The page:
‘Myths of the Mediterranean’ is an international conference at the Musée d’Art Classique de Mougins (Cannes, France), November 29–30, 2014, organized by Fabian Meinel & Katia Schoerle. It aims to provide a broad perspective on the place and function of myth in Graeco-Roman antiquity and beyond, focusing in particular on transfers and transformations of myth as a tool to negotiate crucial sociocultural questions. The conference is targeted at both academic and lay audiences.
The conference will begin with the place of myth in Homer. After a look at the dissemination of myth across the ancient Mediterranean and its role in classical Athens, it will inquire about the transformations of myth in Rome and, fast-forwarding, the 19th and 20th century. Classical myth found particular resonance in different modern contexts such as fin-de-siècle Vienna and post-war France, which used myth for their own political agendas. The concluding section brings in a different, and entirely contemporary, perspective, looking at ‘myths’ in current perceptions of Mediterranean societies.
The conference programme is available at www.mouginsmusee.com/news/2014/09/myths-of-the-mediterranean
The Société Internationale de Bibliographie Classique (SIBC), the not-for-profit organization that oversees the publication of L’Année, has reorganized. Rather than giving one office editorial control over the others, all offices will now have editorial control over the content that they produce. SIBC will also form an editorial board to oversee the production of each volume, with an editor to ensure consistency and quality control. Dr. Lisa Carson, Director of the American Office of L’Année, will be the SCS representative on the editorial board.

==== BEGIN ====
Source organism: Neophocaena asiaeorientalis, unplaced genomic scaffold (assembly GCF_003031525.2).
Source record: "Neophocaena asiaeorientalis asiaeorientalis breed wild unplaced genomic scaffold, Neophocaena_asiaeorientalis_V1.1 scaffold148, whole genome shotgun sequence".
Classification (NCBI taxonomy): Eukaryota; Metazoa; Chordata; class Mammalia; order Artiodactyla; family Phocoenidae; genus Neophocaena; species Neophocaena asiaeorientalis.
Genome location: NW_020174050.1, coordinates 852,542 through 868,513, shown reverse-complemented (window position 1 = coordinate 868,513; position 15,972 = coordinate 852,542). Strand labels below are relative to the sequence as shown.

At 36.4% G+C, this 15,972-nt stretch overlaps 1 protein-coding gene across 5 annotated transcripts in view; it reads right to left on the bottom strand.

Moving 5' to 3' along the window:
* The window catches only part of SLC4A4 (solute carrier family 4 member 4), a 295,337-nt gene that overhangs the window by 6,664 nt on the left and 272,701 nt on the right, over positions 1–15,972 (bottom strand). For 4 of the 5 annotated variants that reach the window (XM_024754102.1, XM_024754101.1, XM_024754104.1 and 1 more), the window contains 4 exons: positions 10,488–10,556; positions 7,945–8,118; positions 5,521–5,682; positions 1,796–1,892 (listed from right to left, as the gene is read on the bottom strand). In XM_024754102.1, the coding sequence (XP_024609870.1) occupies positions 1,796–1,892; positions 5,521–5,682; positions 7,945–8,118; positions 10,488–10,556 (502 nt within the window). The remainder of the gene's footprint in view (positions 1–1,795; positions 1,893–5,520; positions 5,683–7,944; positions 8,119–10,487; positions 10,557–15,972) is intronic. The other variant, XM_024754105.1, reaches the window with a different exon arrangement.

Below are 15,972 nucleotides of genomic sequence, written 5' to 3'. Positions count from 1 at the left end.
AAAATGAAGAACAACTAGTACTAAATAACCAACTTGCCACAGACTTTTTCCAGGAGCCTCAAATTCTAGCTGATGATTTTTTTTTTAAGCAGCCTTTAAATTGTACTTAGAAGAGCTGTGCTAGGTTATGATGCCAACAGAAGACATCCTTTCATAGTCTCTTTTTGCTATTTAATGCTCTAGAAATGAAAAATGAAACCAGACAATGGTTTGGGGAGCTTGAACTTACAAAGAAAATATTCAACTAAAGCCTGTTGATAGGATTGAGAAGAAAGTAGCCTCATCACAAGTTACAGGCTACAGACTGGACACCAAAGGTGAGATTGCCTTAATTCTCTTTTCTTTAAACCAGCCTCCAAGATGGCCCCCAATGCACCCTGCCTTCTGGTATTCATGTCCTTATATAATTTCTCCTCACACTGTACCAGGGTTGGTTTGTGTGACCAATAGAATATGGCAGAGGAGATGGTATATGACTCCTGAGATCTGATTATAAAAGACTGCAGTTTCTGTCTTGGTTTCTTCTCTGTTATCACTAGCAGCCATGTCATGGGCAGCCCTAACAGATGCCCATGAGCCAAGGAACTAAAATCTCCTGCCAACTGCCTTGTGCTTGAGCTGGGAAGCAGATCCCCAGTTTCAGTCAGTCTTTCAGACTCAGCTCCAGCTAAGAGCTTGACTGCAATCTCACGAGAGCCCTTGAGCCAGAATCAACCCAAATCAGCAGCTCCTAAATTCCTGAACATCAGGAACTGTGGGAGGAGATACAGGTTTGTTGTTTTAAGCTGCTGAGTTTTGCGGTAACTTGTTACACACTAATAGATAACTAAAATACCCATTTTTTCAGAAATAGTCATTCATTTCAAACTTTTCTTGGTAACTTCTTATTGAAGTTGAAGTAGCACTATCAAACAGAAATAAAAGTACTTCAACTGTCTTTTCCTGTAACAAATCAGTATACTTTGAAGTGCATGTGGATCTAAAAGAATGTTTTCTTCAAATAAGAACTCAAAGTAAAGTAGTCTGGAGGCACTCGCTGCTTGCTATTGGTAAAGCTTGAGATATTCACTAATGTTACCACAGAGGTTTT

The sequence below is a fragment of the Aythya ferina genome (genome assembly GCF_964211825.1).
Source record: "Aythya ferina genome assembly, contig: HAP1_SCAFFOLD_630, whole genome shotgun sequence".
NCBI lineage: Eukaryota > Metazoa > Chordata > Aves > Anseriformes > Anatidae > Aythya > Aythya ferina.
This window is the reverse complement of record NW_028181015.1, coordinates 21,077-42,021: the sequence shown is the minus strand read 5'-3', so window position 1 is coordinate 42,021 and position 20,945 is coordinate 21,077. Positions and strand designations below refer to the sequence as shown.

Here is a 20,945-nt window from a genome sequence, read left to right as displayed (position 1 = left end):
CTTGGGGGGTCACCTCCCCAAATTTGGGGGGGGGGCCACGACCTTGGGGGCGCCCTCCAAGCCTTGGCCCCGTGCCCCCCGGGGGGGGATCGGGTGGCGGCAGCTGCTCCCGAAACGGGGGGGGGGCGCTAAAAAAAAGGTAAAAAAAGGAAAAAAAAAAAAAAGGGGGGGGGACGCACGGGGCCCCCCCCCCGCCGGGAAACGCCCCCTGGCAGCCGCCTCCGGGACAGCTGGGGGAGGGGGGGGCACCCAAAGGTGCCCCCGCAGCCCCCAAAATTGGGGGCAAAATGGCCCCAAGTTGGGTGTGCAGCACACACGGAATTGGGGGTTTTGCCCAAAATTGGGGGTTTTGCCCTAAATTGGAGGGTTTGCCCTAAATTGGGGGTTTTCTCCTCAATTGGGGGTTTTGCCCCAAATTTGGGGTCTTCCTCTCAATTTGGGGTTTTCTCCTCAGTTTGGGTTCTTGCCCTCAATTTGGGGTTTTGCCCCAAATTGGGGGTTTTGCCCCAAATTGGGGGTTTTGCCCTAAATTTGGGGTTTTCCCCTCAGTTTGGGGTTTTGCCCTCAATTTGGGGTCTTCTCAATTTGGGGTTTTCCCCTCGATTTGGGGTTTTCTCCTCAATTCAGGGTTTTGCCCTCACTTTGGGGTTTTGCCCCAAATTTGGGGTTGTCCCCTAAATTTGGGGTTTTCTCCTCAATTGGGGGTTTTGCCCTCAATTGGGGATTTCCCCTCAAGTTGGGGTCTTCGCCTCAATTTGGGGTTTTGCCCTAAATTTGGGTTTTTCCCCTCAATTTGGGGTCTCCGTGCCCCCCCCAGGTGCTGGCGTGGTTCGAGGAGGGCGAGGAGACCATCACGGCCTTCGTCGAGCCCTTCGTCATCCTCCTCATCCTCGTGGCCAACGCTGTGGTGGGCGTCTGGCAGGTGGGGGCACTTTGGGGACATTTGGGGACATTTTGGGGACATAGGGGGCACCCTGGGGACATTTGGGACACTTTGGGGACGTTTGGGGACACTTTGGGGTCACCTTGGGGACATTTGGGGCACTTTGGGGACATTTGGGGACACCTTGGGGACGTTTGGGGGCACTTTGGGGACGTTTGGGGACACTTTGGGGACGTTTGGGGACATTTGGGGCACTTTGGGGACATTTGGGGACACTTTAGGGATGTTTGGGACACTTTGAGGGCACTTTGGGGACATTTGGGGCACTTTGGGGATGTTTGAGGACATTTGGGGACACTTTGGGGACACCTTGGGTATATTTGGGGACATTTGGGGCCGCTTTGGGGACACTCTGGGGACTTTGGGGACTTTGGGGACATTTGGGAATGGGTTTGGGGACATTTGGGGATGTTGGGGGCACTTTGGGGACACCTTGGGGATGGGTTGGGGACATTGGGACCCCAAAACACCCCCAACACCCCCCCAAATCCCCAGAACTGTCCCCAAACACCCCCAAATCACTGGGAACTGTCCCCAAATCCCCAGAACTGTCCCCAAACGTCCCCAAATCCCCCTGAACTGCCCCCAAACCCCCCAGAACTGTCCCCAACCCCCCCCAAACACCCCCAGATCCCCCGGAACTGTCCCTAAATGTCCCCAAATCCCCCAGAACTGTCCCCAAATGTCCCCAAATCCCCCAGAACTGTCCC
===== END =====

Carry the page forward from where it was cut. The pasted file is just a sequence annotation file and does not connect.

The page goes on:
The French Office of L’Année is changing. CNRS has withdrawn from the project, and the University of Lille (3) will establish a new one beginning in 2015.
L'Année philologique on the Internet now covers 87 years of classical bibliography with volumes 1 (1924-1926) to 83 (2012). As of the end of July 2014, 17,000 records from volume 83 (2012) had been posted online. Because of the withdrawal of CNRS from the project, publications from France and other countries for which the French Office is responsible are momentarily not included. However, both SIBC and the new French Office at the University of Lille will strive to deal with any backlog in indexing as quickly as possible.
The online version of L’Année has the following new features:
We have posted calls for abstracts from organizer-refereed panels and affiliated groups authorized to hold sessions at the 2016 annual meeting.
By the middle of October all members with valid e-mail addresses (except life members) will receive a message from the Johns Hopkins University Press offering them the opportunity to pay their dues online. Later in the month, the Press will also mail a printed invoice.